|via Tips Comics|
With all the attention paid to chefs and bartenders in the media lately, and the explosion of quality restaurants using lovingly prepared, high-end ingredients, it comes as no surprise that the level of culinary knowledge among the average diner is at an all-time high. And yet for some reason, that sophistication doesn't apply to dining manners, particularly when it comes to our interactions with the help. (If you've ever called them "the help," then you're way ahead of the game and probably don't even need to read this list).
The Yelp-ification of America has turned us all into entitled, whiny babies, and the level of self-awareness among customers is worse than ever. As a restaurant and bar writer, and someone who's spent over a decade in the industry trenches off and on, I've got experience from both sides of the battle lines. Here's some expert advice in case you want to jump on this hot new trend of being an insufferable prick at a restaurant.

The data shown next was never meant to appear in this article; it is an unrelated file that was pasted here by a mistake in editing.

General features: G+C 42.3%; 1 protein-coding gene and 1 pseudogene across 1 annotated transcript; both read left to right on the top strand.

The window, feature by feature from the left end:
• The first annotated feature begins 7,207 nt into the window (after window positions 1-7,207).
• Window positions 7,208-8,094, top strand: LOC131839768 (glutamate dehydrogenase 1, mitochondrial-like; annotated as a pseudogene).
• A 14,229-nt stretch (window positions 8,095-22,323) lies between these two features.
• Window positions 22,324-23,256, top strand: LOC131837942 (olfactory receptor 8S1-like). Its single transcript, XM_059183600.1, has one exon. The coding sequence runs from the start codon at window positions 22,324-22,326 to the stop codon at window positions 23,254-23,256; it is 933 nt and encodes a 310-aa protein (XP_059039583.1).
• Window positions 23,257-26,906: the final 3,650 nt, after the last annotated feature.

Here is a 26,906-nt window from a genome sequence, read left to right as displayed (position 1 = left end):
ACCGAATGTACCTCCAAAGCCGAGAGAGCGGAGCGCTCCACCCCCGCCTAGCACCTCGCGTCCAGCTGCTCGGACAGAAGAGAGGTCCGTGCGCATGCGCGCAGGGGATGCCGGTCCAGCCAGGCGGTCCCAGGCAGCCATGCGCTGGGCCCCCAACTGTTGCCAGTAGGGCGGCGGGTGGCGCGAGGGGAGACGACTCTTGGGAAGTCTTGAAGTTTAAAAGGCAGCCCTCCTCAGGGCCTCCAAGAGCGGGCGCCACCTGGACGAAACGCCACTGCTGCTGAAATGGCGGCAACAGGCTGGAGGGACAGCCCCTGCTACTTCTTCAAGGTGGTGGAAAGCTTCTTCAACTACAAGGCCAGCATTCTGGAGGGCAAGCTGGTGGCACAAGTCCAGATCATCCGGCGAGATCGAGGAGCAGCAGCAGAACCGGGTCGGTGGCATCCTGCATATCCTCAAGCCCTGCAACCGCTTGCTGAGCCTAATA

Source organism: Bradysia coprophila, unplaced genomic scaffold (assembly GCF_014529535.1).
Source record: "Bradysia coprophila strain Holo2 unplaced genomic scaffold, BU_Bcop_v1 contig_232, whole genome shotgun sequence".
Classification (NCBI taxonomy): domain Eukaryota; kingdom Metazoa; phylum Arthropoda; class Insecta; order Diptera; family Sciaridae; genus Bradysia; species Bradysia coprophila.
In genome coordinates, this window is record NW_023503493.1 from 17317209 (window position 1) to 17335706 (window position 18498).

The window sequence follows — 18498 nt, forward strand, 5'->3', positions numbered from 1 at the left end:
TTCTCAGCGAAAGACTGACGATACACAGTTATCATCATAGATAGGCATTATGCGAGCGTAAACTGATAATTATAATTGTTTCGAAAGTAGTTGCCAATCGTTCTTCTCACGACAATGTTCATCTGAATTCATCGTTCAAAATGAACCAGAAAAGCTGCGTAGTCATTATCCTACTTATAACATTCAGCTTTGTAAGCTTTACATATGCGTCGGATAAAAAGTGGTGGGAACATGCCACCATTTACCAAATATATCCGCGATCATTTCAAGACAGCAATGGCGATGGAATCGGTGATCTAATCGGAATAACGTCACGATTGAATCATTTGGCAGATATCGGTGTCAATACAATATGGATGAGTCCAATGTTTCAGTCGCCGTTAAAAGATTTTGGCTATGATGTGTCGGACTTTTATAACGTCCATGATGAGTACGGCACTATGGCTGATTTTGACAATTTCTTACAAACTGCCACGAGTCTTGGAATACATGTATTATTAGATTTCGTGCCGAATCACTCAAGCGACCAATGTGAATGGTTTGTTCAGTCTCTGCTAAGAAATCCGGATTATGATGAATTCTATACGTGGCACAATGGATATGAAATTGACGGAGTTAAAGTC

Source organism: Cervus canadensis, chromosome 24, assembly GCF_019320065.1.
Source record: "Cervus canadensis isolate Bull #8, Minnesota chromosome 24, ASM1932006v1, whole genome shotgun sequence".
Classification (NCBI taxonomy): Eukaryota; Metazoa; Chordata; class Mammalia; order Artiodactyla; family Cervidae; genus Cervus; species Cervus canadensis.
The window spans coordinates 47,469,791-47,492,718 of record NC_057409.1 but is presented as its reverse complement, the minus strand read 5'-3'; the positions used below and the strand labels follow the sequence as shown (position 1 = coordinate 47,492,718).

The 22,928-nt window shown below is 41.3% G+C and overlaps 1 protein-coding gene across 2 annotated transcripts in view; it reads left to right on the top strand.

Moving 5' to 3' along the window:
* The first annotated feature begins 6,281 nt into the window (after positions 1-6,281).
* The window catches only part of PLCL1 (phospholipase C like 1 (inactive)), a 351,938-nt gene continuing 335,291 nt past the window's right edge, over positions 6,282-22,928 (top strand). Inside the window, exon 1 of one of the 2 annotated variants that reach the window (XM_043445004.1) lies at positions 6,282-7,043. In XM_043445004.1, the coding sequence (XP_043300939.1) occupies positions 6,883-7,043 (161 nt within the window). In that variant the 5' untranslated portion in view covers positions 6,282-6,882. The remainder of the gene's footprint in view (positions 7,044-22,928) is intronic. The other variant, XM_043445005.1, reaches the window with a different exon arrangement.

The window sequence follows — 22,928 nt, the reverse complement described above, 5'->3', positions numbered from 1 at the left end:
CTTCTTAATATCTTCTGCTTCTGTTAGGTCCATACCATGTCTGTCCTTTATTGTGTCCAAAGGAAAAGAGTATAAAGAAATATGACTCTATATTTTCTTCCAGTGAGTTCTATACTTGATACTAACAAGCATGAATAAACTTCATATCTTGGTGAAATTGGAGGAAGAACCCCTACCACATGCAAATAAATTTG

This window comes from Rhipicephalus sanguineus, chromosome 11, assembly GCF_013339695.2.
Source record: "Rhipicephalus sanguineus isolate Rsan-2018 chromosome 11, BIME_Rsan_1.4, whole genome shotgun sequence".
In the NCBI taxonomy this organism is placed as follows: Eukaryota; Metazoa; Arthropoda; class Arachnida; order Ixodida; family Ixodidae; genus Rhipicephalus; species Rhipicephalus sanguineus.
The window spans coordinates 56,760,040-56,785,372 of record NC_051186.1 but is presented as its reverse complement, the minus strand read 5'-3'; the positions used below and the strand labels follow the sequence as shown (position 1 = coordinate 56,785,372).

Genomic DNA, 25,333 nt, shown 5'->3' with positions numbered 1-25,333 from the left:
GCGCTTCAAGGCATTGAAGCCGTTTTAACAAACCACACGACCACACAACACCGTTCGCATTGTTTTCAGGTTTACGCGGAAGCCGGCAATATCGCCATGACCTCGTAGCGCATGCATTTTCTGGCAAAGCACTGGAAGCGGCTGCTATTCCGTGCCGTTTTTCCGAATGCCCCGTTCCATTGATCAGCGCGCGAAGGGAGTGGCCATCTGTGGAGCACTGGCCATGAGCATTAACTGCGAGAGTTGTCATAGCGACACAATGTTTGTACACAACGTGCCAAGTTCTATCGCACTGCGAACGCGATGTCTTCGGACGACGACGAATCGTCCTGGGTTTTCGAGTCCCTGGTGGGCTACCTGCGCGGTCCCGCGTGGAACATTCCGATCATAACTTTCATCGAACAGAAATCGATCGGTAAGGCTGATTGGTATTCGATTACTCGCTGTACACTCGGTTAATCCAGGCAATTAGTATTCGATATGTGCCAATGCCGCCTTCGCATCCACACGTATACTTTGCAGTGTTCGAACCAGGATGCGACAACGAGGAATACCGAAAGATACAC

Big-time the host
She is clearly trying to screw with you, dude. It has nothing to do with the fact that another table is taking their sweet time worrying over the last two drips in a wine glass they won't let their server clear off the table. Perhaps you're someone important? Let her know. That should grease the wheels and get you seated in no time. If all else fails, just stroll right in and seat yourself wherever you want like you own the joint. Restaurants love that and definitely won't ignore you until you go through the proper red tape to get your official seat license.
Live-blog your meal
You've heard the expression "Everyone's a critic," right? That isn't just an empty slogan; it's a set of instructions on how to live a fulfilled existence. That means if you didn't have a good experience at a restaurant, it's your sworn duty as an officer of the internet to get the word out. No slightly-less-than-stupendous dining experience should ever go unpunished. It's the same idea behind holding your camera phone in the air the entire time you're at a concert. If you don't broadcast it to your social network, did it ever really happen?
Keep it impersonal